• The Source is a daily, one-hour call-in talk program that gives listeners in San Antonio the opportunity to call and connect with our in-studio guests and city-wide audience.The Source seeks to give life, context and breadth to the events and issues affecting San Antonio by bringing newsmakers and experts to the public, and highlighting the people being affected by the news of the day.Hosted by veteran journalist David Martin Davies, and is produced by Dallas Williams and Meagan Halbardier Moore. Production assistance is provided by Mark Hutchison.Tune in to The Source for insightful discussion and analysis on topics that matter to residents of the Alamo City.Contribute to the conversation:Call or text during the live show at 833-877-8255.Leave a voicemail at 210 615-8982 anytime. Submissions may be played on-air.Tweet questions to @tprsource.Email comments to thesource@tpr.org.
  • Texas is a big state with a growing, diverse population and as the population grows, the issues and challenges facing its residents multiply. Texas Matters is a statewide news program that spends half an hour each week looking at the issues and culture of Texas.
  • What happens when you become your parent's parent? That's what longtime NPR journalist Kitty Eisele had to figure out when she became a full-time caregiver for her dad. After moving back to her childhood home, she finds herself bewildered by the medical, legal, and emotional challenges of elder-care, to say nothing of the time her dad headed off on a 300-mile road trip without telling her. Kitty manages doctors' appointments and hospital stays, finds outpatient and assisted living options, and tries to keep her beloved dad safe and secure—all while figuring out how to pay for everything in a country that doesn't offer much support. Through audio diaries and conversations with friends and experts, Twenty-Four Seven explores how we help our loved ones live—and die—and what they mean to us. Listen on Apple Podcasts, Spotify, Stitcher, Google Podcasts, or anywhere else you listen to podcasts. Support for this podcast comes from The University of Texas Health Science Center at San Antonio and its Glenn Biggs Institute for Alzheimer’s and Neurodegenerative Diseases.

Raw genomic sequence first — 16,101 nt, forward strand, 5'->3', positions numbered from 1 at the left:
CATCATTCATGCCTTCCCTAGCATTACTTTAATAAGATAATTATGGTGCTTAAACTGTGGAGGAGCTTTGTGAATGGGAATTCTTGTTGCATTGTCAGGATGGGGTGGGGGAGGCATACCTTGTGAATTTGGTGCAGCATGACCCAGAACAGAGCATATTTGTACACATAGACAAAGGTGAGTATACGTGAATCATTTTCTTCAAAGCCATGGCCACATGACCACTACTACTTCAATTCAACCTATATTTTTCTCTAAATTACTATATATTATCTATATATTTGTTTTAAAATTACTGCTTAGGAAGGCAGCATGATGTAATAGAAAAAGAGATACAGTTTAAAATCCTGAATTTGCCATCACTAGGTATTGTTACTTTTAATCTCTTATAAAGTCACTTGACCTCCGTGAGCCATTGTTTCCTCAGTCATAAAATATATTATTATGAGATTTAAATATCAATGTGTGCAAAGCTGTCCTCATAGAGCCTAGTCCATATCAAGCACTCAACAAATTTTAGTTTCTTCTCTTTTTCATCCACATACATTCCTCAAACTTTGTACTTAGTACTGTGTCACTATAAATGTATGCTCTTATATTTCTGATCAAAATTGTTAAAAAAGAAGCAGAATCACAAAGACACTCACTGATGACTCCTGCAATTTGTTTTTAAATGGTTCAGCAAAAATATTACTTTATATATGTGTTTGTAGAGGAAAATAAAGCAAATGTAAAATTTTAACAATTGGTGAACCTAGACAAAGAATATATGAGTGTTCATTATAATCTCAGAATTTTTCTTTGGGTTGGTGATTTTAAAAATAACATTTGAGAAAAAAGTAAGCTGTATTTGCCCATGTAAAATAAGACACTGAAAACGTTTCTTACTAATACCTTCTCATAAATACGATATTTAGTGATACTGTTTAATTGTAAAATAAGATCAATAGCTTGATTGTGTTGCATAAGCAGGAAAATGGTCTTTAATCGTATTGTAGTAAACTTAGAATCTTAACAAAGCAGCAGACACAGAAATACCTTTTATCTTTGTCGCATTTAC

• Real stories told by your neighbors and friends in San Antonio. Worth Repeating was developed in collaboration with the 80/20 Foundation. Sponsored by Real Ale Brewing.
  • Even though San Antonio is majority Latino, white adults are more than twice as likely to have a college degree. Just 17% of Latino adults in San Antonio have a bachelor’s degree.San Antonio is 64% Latino. If we can’t get this right, no one can. And there’s a lot at stake if we don’t. At the beginning of 2021, TPR asked thousands of local students about their college experience. Their responses paint a stark picture of the challenges San Antonio’s Latino students face, from paying tuition to simply putting food on the table, especially during the pandemic. We took their stories and insights to their college leaders and asked them what they were doing to support Latino students. Coming soon from Texas Public Radio, this is The Enduring Gap, a limited series exploring the Latino college gap in San Antonio, what can be done to close it, and what the rest of the country can learn from it. Subscribe wherever you get your podcasts. The Enduring Gap podcast is made possible by an Education Writers Association fellowship. EWA fellowships support ambitious education journalism projects.